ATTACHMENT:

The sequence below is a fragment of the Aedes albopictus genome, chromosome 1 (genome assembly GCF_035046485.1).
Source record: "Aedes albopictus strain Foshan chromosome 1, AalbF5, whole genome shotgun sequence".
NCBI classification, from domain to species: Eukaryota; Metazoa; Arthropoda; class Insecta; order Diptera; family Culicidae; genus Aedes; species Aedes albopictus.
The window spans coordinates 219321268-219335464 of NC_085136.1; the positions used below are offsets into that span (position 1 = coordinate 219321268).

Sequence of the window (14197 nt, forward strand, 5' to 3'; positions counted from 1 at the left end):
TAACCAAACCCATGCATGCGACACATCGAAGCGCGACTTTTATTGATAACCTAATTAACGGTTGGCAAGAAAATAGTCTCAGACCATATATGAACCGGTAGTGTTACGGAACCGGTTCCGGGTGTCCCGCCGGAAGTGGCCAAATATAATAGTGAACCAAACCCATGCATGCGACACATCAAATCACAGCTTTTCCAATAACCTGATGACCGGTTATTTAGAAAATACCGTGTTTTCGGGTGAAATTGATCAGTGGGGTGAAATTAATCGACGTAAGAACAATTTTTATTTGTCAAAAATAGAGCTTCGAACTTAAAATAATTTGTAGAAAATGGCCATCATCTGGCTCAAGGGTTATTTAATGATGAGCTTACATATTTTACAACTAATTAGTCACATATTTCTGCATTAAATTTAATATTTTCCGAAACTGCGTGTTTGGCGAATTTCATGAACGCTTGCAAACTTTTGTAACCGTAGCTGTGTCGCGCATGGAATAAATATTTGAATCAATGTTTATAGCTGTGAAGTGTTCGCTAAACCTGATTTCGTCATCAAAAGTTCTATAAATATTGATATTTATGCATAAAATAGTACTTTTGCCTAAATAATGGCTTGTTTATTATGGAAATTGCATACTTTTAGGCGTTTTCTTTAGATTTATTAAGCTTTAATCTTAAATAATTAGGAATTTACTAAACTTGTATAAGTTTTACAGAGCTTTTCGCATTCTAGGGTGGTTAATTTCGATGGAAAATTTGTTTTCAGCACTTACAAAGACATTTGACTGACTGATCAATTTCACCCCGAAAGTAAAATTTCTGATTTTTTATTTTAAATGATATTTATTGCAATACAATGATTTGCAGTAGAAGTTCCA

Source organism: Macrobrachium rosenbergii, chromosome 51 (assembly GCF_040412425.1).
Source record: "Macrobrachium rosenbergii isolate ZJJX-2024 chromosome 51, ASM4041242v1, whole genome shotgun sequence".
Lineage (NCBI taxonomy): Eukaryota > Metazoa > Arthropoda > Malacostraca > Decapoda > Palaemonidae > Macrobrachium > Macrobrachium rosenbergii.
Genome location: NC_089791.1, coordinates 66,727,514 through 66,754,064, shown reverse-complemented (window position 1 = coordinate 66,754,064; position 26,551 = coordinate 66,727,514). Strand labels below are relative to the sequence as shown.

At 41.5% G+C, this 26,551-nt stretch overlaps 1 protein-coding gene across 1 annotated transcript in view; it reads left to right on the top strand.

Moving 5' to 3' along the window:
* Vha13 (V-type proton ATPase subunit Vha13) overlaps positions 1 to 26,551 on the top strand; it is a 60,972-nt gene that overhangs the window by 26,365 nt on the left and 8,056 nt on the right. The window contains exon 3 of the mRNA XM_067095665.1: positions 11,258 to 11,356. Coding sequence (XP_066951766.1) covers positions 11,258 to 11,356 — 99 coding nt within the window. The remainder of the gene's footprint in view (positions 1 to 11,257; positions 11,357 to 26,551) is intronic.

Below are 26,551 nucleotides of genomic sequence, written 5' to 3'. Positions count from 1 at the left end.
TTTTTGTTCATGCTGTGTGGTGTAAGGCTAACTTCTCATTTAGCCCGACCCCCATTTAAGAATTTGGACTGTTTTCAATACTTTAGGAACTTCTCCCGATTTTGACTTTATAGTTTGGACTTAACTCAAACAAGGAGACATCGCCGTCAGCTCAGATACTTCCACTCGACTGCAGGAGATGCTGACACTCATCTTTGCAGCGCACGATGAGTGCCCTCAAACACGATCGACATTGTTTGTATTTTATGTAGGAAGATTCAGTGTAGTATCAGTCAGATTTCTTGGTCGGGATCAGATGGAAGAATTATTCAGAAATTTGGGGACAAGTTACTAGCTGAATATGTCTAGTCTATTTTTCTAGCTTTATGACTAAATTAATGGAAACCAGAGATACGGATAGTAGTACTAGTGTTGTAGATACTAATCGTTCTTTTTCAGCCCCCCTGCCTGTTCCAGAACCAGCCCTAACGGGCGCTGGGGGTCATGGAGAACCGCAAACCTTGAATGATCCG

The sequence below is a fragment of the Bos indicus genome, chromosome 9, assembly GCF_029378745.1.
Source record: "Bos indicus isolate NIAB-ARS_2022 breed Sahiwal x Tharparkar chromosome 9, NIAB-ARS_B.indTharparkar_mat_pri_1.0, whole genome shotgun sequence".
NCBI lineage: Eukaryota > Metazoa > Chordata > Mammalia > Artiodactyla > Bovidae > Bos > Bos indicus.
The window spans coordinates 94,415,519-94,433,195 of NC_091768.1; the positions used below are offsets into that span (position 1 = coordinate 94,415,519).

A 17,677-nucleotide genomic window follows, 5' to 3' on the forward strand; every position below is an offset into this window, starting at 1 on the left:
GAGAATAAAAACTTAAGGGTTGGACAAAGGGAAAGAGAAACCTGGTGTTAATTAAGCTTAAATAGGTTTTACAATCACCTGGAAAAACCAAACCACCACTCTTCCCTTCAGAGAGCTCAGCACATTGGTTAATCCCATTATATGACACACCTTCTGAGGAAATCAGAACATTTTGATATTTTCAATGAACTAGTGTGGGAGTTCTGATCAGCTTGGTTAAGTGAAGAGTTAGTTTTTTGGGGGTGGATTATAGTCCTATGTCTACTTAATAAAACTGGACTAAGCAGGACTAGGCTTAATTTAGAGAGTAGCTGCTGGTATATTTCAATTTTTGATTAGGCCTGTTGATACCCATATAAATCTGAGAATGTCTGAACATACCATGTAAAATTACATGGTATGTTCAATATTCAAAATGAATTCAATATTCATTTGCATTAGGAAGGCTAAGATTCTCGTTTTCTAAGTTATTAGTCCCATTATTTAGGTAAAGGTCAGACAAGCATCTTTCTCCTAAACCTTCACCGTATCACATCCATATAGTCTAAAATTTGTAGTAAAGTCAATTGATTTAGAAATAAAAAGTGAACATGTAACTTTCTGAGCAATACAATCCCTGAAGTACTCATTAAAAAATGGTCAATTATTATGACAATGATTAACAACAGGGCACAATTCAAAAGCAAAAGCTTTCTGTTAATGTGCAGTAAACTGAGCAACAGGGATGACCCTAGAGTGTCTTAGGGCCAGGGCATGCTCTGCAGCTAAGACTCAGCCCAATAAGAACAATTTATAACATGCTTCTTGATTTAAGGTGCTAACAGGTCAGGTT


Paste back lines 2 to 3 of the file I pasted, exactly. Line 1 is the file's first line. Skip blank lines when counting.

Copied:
Source record: "Aedes albopictus strain Foshan chromosome 1, AalbF5, whole genome shotgun sequence".
NCBI classification, from domain to species: Eukaryota; Metazoa; Arthropoda; class Insecta; order Diptera; family Culicidae; genus Aedes; species Aedes albopictus.